Originally: Haitian Bishops Suggest Keys to Address Country’s Future
PORT-AU-PRINCE, Haiti, OCT. 12, 2004 (Zenit.org).- Building a society of
peace and love in Haiti requires an “assembly of the people” that includes
all social classes and professional categories, the nation’s bishops
The episcopal conference’s position is reflected in the final document of
their recent plenary assembly, published under the title “To Journey with
Haitian citizens “have lost confidence” in themselves because “of the lies,
exploitation and corruption” they have endured, the prelates say.
This context “has contributed to create a particular mentality that seeks
immediate profit, characterized by individualism, physical and verbal
aggressiveness, and marked by fear,” they assert.
The bishops attribute Haiti’s chronic underdevelopment to the
“socioeconomic backwardness registered in the country during its whole
history,” and to the political instability, intolerance and antagonism of
social classes and parties.
This has caused “the interference of foreign political forces, putting the
population under the protection of direct military occupation or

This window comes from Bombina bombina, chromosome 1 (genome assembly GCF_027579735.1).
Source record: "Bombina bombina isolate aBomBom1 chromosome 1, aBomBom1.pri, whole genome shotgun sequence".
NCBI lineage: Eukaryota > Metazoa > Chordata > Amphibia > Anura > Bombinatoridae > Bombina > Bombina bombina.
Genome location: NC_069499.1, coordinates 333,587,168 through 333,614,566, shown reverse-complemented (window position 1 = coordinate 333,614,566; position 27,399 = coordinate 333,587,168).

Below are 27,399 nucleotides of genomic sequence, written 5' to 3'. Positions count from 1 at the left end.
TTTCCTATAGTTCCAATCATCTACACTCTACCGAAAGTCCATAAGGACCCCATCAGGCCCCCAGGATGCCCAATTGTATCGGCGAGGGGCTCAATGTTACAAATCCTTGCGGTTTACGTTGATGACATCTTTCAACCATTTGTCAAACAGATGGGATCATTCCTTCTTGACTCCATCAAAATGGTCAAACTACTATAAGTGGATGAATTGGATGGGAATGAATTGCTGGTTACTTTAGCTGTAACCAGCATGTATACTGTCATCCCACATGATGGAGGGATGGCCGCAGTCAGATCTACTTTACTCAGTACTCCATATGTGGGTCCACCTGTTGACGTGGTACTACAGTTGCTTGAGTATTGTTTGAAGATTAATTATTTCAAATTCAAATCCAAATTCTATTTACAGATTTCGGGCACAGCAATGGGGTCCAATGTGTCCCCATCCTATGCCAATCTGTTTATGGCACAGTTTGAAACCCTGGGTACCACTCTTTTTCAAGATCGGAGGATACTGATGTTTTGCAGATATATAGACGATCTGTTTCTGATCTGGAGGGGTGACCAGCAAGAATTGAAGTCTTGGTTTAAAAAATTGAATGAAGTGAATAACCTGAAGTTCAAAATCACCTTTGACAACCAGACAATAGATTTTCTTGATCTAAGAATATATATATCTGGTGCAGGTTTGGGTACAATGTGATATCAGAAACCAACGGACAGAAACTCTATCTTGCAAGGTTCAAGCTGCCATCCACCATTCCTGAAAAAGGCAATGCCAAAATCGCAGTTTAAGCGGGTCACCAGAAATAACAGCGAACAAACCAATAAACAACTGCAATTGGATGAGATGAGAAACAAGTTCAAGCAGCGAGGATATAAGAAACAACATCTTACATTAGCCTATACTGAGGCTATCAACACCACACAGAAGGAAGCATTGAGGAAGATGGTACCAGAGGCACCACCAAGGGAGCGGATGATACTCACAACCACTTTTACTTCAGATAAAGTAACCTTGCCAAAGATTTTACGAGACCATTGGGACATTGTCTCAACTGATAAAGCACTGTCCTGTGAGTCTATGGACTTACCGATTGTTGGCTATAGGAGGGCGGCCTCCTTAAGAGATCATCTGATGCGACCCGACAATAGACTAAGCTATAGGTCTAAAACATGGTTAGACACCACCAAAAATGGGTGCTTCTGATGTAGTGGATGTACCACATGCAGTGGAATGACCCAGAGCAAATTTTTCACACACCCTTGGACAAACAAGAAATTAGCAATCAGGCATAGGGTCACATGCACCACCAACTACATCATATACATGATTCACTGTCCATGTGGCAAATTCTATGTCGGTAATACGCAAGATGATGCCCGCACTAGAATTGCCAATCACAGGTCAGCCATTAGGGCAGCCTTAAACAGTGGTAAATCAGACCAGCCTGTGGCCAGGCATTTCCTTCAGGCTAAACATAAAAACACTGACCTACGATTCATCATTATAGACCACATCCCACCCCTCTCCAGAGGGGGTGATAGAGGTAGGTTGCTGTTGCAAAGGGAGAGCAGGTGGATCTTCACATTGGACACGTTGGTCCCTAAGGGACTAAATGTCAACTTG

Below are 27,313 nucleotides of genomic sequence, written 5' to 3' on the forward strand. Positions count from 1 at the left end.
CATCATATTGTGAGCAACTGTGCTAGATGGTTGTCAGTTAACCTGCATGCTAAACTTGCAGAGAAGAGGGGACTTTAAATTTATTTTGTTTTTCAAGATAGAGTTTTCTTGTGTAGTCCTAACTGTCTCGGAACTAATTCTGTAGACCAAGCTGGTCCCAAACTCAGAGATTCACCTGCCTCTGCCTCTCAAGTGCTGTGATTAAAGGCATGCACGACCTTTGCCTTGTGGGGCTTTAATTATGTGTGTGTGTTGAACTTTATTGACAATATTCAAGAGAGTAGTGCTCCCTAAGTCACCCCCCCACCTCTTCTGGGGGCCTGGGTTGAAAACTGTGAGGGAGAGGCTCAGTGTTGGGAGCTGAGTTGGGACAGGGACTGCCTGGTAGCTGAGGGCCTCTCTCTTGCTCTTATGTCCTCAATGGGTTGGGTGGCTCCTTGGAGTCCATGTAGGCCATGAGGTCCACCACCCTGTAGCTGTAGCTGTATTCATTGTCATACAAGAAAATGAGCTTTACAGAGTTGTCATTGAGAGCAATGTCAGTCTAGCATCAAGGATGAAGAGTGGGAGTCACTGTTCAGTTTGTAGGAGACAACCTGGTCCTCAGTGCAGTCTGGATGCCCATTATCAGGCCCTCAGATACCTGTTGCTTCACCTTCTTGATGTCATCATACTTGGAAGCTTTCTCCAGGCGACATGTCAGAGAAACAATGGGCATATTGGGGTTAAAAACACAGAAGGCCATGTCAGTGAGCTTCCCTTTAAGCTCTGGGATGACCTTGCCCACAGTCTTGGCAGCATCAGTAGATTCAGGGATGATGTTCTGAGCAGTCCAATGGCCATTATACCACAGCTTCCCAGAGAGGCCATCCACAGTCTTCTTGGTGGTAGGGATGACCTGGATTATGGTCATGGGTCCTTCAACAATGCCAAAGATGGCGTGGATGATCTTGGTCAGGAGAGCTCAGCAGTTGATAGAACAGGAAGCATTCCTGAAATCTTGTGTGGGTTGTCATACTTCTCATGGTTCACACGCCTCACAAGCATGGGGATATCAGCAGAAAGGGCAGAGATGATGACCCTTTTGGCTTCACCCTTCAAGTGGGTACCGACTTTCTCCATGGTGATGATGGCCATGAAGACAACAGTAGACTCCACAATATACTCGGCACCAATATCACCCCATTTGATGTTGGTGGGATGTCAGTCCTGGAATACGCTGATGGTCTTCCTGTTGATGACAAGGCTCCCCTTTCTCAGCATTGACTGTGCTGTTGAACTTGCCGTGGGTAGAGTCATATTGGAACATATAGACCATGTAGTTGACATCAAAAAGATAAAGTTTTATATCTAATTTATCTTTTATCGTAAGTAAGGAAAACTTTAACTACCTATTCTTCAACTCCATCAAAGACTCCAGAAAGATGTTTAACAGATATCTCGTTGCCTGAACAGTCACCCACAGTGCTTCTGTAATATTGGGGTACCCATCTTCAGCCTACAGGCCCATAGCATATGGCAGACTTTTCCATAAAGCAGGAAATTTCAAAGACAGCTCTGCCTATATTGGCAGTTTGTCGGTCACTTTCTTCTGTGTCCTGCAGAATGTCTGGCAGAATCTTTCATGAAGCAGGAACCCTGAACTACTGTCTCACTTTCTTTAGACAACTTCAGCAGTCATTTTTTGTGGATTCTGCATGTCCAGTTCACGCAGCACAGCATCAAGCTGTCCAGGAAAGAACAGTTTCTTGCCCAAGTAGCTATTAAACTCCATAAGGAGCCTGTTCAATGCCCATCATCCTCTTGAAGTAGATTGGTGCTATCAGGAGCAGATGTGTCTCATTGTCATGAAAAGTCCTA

interventions said to be of mediation and maintenance of the peace,” the
bishops point out in their document, quoted by the Missionary Service News
The Haitian episcopate says that the provisional Electoral Council should
organize new elections, planned for 2005, “without being influenced by
internal or external pressures.”
Among the proposals addressed to the authorities, the bishops’ conference
asks that state accounts be made public, that the central bank be
independent of the government, that agricultural production be subsidized,
and that effective measures be adopted to fight against the “grave plague”
Returning from a visit to Haiti in June, Archbishop Paul Cordes, president
of the Pontifical Council “Cor Unum” which administers the Pope’s
charities, told ZENIT that he had seen “greater poverty than in many
countries of Africa.”
The Haitian prelates explained in their document: “All this is, perhaps, a
consequence of the dictatorships that for decades have pressured this
country. François Duvalier (‘Papa Doc’), Jean Claude Duvalier (‘Baby Doc’)
and recently Aristide abused the country and robbed the population of its
Three-quarters of Haiti’s 8.1 million people live in abject poverty. The
nation, a former French colony, has endured some 30 coups d’état in two
centuries of independence.
On Feb. 29, President Jean-Bertrand Aristide went into exile in the Central
African Republic after an uprising. Boniface Alexandre has been the
provisional president. Gerard Latortue has been interim prime minister
since March 12.